Beloved Enemy was directed by Alan Clarke, written by David Leland, and inspired by Charles Levinson’s Vodka Cola*. Made in 1981, the film was made for the BBC’s “Play for Today” series and it speaks to cold war tensions of the era as much as it speaks to present economic stress and the continued growth of globalization.
Most of the movie consists of the two parties negotiating the terms of the deal. It sounds like a real bore, but Beloved Enemy is actually a gripping examination of the inner workings of international business deals. Leland’s screenplay and Clarke’s direction thrust the viewer into a world of jargon and coded meaning, making it both confusing and realistic. Both men believe the audience is smart enough and patient enough to listen for clues and determine exactly what is transpiring and the motives of each player. When it comes to light that the Soviets will not go through with the deal unless the corporation gives them access to laser technology that could also be used as a weapon the drama increases.
David Leland’s script creates a delicate balance between the edgy, but polite decorum of the board room and the hostility that erupts behind-the-scenes. Tony Doyle plays the bristly, hot-tempered Blake, who works for the British corporation. Steve Berkoff plays Koslov – the Soviet equal to Blake. In the back channels these two men expose the real motives of the people they work for, as well as their own motives.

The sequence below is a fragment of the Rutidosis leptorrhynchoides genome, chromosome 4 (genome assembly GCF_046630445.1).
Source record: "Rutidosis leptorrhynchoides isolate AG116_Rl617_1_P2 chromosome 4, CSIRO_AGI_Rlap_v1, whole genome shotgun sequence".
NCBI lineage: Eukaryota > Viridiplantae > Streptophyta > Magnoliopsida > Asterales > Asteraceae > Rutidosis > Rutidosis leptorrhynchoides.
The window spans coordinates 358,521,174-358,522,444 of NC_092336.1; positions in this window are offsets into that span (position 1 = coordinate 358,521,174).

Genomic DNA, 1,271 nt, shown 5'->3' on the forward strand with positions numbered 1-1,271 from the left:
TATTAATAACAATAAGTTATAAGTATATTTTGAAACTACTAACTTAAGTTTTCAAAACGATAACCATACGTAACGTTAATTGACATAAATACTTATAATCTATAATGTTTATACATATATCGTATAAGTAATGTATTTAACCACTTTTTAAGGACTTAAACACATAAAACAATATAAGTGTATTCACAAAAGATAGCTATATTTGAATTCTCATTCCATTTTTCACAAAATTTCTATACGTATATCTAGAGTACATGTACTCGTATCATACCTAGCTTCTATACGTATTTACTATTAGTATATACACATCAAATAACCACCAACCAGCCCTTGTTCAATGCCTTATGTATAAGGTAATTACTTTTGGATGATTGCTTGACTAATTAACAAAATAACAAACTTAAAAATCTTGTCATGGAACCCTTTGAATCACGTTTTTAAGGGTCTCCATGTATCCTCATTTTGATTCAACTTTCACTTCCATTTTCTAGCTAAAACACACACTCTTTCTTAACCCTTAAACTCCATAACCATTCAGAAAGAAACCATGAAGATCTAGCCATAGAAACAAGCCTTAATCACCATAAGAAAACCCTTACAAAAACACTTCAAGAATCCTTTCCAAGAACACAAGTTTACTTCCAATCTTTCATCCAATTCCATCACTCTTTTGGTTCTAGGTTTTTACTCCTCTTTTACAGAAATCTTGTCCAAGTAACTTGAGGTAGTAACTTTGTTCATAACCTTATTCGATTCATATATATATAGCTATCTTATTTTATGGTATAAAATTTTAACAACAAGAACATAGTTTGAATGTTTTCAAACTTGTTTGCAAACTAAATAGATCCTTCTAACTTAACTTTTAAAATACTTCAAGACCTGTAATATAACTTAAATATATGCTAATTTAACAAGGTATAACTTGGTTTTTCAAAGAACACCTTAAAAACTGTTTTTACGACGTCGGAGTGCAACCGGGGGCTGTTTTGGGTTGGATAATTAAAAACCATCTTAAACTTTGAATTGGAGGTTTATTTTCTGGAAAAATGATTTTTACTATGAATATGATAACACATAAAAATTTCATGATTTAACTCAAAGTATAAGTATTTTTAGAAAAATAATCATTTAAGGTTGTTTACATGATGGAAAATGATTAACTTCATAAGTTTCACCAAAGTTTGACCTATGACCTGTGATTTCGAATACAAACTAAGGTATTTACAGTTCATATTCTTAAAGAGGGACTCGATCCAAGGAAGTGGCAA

Beloved Enemy is a solid 60 minutes of television and another good reason why the BBC really needs to put out a Play For Today dvd collection, even if it just includes Alan Clarke’s work for the series. Until the BBC sees the worth in such a set I fear the rest of the world will miss out amazing cinema that includes scenes like this one from Beloved Enemy.
Here, Blake (Tony Doyle) delivers a speech on the matter of globalization that rivals Ned Beatty’s “The World is a Business” speech from Network. Doyle’s performance is horrifying, perhaps because it feels so plausible. There certainly are people who see the world the way he does and treats others as he does. Many of them are running America.
*Prior to making Beloved Enemy, Clarke directed a documentary based on Vodka Cola. So, while I am checking off yet another Alan Clarke film from my must see list. I find myself adding another one. If you know how I can see it, let me know.